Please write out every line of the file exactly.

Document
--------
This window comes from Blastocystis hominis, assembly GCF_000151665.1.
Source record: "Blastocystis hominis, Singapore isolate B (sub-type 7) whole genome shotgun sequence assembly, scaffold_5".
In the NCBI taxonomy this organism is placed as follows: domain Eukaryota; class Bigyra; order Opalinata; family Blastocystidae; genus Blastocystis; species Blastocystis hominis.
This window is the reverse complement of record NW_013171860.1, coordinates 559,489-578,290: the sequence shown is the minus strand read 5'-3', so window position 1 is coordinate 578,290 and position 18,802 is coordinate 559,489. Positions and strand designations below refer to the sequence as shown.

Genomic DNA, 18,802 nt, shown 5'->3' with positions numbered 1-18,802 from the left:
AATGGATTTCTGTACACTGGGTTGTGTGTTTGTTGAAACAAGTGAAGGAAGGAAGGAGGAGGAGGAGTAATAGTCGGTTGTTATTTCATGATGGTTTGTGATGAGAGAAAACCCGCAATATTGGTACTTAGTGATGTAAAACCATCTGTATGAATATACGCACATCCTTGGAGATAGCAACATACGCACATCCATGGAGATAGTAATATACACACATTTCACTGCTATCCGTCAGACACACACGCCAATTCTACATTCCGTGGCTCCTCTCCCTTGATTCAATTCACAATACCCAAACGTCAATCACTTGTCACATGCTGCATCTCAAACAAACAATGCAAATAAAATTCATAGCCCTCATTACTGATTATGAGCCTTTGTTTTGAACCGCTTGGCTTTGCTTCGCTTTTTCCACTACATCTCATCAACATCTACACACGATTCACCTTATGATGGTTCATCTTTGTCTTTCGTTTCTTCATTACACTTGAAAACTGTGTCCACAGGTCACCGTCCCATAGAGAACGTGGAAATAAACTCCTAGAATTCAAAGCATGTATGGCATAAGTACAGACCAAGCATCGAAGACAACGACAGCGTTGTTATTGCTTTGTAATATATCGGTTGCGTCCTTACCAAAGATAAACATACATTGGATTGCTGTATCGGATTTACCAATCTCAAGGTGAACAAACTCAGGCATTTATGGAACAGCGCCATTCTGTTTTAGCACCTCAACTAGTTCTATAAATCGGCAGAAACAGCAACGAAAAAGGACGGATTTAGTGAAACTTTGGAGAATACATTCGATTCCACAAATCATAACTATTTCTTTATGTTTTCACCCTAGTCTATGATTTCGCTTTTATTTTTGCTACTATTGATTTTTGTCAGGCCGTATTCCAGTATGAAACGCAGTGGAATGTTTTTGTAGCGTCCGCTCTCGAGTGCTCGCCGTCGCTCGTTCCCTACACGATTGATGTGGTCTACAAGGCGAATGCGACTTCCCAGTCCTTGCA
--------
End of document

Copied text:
This window comes from Blastocystis hominis, assembly GCF_000151665.1.
Source record: "Blastocystis hominis, Singapore isolate B (sub-type 7) whole genome shotgun sequence assembly, scaffold_5".
In the NCBI taxonomy this organism is placed as follows: domain Eukaryota; class Bigyra; order Opalinata; family Blastocystidae; genus Blastocystis; species Blastocystis hominis.
This window is the reverse complement of record NW_013171860.1, coordinates 559,489-578,290: the sequence shown is the minus strand read 5'-3', so window position 1 is coordinate 578,290 and position 18,802 is coordinate 559,489. Positions and strand designations below refer to the sequence as shown.

Genomic DNA, 18,802 nt, shown 5'->3' with positions numbered 1-18,802 from the left:
AATGGATTTCTGTACACTGGGTTGTGTGTTTGTTGAAACAAGTGAAGGAAGGAAGGAGGAGGAGGAGTAATAGTCGGTTGTTATTTCATGATGGTTTGTGATGAGAGAAAACCCGCAATATTGGTACTTAGTGATGTAAAACCATCTGTATGAATATACGCACATCCTTGGAGATAGCAACATACGCACATCCATGGAGATAGTAATATACACACATTTCACTGCTATCCGTCAGACACACACGCCAATTCTACATTCCGTGGCTCCTCTCCCTTGATTCAATTCACAATACCCAAACGTCAATCACTTGTCACATGCTGCATCTCAAACAAACAATGCAAATAAAATTCATAGCCCTCATTACTGATTATGAGCCTTTGTTTTGAACCGCTTGGCTTTGCTTCGCTTTTTCCACTACATCTCATCAACATCTACACACGATTCACCTTATGATGGTTCATCTTTGTCTTTCGTTTCTTCATTACACTTGAAAACTGTGTCCACAGGTCACCGTCCCATAGAGAACGTGGAAATAAACTCCTAGAATTCAAAGCATGTATGGCATAAGTACAGACCAAGCATCGAAGACAACGACAGCGTTGTTATTGCTTTGTAATATATCGGTTGCGTCCTTACCAAAGATAAACATACATTGGATTGCTGTATCGGATTTACCAATCTCAAGGTGAACAAACTCAGGCATTTATGGAACAGCGCCATTCTGTTTTAGCACCTCAACTAGTTCTATAAATCGGCAGAAACAGCAACGAAAAAGGACGGATTTAGTGAAACTTTGGAGAATACATTCGATTCCACAAATCATAACTATTTCTTTATGTTTTCACCCTAGTCTATGATTTCGCTTTTATTTTTGCTACTATTGATTTTTGTCAGGCCGTATTCCAGTATGAAACGCAGTGGAATGTTTTTGTAGCGTCCGCTCTCGAGTGCTCGCCGTCGCTCGTTCCCTACACGATTGATGTGGTCTACAAGGCGAATGCGACTTCCCAGTCCTTGCA